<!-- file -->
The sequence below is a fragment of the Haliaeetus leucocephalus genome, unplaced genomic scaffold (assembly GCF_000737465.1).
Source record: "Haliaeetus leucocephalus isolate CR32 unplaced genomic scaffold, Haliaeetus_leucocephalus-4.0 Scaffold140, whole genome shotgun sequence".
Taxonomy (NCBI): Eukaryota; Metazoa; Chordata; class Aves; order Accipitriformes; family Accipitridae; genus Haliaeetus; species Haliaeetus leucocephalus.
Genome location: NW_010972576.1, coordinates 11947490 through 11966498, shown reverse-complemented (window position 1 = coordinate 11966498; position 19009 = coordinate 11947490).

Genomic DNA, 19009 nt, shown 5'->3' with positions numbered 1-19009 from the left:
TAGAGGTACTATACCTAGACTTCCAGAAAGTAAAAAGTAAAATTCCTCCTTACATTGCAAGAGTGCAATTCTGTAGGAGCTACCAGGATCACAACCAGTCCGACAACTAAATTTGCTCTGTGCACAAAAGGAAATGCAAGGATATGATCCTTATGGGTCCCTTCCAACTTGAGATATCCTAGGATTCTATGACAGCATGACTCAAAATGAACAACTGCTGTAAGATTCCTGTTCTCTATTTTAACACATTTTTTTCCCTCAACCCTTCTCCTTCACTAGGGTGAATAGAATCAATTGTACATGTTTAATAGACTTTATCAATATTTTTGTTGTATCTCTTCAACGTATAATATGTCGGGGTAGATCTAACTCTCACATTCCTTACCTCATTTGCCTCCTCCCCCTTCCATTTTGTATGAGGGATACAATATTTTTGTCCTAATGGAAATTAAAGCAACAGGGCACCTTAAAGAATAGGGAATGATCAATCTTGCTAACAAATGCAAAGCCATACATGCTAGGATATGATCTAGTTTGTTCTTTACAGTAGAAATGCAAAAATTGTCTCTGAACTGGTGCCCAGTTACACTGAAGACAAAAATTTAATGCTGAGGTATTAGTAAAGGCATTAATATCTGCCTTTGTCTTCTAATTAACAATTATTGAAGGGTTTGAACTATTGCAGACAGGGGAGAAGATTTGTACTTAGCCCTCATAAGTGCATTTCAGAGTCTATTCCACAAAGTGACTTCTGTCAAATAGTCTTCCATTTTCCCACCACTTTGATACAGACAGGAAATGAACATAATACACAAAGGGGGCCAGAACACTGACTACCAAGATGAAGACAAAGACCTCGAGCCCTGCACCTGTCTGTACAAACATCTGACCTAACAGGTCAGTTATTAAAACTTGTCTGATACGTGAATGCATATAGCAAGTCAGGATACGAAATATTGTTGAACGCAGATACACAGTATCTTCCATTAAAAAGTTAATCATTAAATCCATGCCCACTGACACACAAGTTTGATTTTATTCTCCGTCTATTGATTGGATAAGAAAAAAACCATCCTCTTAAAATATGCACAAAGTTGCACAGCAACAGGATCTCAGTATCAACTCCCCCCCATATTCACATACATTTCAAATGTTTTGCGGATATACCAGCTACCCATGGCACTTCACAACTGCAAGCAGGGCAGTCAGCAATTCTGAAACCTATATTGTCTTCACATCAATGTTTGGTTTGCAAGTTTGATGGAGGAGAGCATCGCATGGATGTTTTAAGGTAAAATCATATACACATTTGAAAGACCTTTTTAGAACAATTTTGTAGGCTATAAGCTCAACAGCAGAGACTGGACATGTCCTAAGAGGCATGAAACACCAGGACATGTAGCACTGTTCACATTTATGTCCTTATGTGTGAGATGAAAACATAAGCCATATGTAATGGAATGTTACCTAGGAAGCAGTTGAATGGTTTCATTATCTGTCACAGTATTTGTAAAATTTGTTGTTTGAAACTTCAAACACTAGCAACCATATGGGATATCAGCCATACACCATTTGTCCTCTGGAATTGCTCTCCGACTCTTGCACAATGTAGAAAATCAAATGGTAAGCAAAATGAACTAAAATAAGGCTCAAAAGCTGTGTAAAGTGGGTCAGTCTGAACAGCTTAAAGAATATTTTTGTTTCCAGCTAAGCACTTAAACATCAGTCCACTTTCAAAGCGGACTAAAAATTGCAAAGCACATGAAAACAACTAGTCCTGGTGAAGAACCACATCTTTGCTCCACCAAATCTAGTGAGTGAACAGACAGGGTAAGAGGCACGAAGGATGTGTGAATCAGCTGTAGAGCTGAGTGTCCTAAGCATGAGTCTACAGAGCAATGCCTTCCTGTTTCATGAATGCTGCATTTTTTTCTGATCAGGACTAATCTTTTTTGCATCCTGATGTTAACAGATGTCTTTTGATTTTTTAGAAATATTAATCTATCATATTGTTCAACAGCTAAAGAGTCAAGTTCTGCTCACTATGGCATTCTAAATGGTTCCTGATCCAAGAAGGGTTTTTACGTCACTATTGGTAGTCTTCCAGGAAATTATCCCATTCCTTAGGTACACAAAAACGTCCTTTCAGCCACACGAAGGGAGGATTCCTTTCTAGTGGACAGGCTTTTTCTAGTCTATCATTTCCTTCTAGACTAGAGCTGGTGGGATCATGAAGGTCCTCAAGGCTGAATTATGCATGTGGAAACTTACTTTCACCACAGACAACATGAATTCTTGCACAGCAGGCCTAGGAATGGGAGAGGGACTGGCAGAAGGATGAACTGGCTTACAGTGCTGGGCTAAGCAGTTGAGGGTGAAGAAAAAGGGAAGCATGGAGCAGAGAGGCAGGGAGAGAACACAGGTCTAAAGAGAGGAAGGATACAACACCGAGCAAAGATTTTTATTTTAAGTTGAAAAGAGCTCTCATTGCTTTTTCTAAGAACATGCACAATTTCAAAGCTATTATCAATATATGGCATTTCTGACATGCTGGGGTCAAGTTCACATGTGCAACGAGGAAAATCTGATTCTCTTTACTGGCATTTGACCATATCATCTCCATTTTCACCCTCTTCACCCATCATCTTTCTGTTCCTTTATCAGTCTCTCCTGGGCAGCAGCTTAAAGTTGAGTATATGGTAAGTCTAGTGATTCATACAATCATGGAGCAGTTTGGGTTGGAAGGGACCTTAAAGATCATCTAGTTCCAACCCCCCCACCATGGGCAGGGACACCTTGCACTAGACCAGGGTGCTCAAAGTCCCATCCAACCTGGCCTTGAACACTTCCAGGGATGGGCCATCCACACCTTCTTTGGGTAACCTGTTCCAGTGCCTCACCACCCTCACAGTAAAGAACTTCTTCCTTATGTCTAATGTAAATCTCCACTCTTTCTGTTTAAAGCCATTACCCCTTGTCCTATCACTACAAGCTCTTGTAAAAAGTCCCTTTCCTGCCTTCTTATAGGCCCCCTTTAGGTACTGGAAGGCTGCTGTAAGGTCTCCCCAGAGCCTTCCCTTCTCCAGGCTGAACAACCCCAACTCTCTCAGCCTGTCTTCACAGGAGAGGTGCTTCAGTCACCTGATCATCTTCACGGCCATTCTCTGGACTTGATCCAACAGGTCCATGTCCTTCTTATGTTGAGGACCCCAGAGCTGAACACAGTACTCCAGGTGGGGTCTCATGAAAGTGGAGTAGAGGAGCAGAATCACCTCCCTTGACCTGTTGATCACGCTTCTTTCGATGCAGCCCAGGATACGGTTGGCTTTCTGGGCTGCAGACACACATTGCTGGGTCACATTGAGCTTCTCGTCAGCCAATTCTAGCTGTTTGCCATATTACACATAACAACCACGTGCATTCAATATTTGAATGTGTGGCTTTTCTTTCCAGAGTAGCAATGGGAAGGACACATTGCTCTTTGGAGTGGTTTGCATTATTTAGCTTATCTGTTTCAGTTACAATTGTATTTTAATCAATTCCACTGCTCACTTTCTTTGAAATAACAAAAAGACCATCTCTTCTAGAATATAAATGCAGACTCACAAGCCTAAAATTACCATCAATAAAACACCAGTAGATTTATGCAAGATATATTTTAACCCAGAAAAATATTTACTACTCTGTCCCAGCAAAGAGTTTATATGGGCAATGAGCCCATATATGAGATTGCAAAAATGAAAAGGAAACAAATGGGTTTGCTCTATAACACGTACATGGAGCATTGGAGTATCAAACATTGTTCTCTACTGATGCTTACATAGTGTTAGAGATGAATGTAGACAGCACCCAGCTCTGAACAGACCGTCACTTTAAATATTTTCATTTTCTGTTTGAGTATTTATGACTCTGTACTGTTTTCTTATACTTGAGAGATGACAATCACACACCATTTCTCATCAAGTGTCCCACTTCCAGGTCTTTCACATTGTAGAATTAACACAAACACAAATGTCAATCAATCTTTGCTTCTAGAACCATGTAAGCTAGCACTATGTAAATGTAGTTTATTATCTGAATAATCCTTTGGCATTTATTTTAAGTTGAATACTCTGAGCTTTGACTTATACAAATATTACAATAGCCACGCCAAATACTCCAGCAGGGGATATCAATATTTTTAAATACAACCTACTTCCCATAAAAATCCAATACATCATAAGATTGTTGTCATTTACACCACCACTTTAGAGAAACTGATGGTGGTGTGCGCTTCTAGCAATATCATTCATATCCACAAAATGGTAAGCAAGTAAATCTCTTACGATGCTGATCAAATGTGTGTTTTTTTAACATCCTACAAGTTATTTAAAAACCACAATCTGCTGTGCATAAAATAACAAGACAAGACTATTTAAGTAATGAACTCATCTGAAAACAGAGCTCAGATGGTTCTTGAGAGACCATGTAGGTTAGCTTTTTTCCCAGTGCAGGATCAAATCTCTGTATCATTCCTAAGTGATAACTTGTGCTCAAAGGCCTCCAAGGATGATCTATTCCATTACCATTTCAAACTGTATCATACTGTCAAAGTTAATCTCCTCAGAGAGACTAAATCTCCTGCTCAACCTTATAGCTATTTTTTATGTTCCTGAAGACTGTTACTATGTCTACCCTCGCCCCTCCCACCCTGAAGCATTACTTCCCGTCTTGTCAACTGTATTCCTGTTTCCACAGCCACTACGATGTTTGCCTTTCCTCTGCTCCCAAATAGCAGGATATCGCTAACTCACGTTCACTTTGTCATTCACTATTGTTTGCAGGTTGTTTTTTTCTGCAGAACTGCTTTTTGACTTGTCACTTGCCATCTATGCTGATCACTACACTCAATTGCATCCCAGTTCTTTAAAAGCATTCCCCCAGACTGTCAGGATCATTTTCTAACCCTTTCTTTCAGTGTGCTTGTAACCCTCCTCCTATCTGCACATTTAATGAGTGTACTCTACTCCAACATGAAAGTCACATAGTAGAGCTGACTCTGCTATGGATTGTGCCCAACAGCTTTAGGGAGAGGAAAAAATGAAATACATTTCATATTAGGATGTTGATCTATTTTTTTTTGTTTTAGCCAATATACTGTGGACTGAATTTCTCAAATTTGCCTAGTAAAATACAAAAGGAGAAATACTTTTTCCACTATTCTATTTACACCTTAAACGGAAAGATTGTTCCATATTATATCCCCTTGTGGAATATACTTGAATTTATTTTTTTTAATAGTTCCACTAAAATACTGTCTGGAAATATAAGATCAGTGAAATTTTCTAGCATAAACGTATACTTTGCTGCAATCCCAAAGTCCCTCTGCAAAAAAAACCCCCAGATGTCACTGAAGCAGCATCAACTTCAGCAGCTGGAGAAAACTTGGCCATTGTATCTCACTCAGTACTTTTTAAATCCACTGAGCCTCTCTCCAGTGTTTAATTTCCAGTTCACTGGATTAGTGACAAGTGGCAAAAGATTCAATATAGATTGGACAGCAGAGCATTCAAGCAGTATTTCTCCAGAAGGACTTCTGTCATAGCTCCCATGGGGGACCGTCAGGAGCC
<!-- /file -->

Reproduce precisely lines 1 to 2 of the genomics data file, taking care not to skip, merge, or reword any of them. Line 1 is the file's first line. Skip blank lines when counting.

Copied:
The sequence below is a fragment of the Haliaeetus leucocephalus genome, unplaced genomic scaffold (assembly GCF_000737465.1).
Source record: "Haliaeetus leucocephalus isolate CR32 unplaced genomic scaffold, Haliaeetus_leucocephalus-4.0 Scaffold140, whole genome shotgun sequence".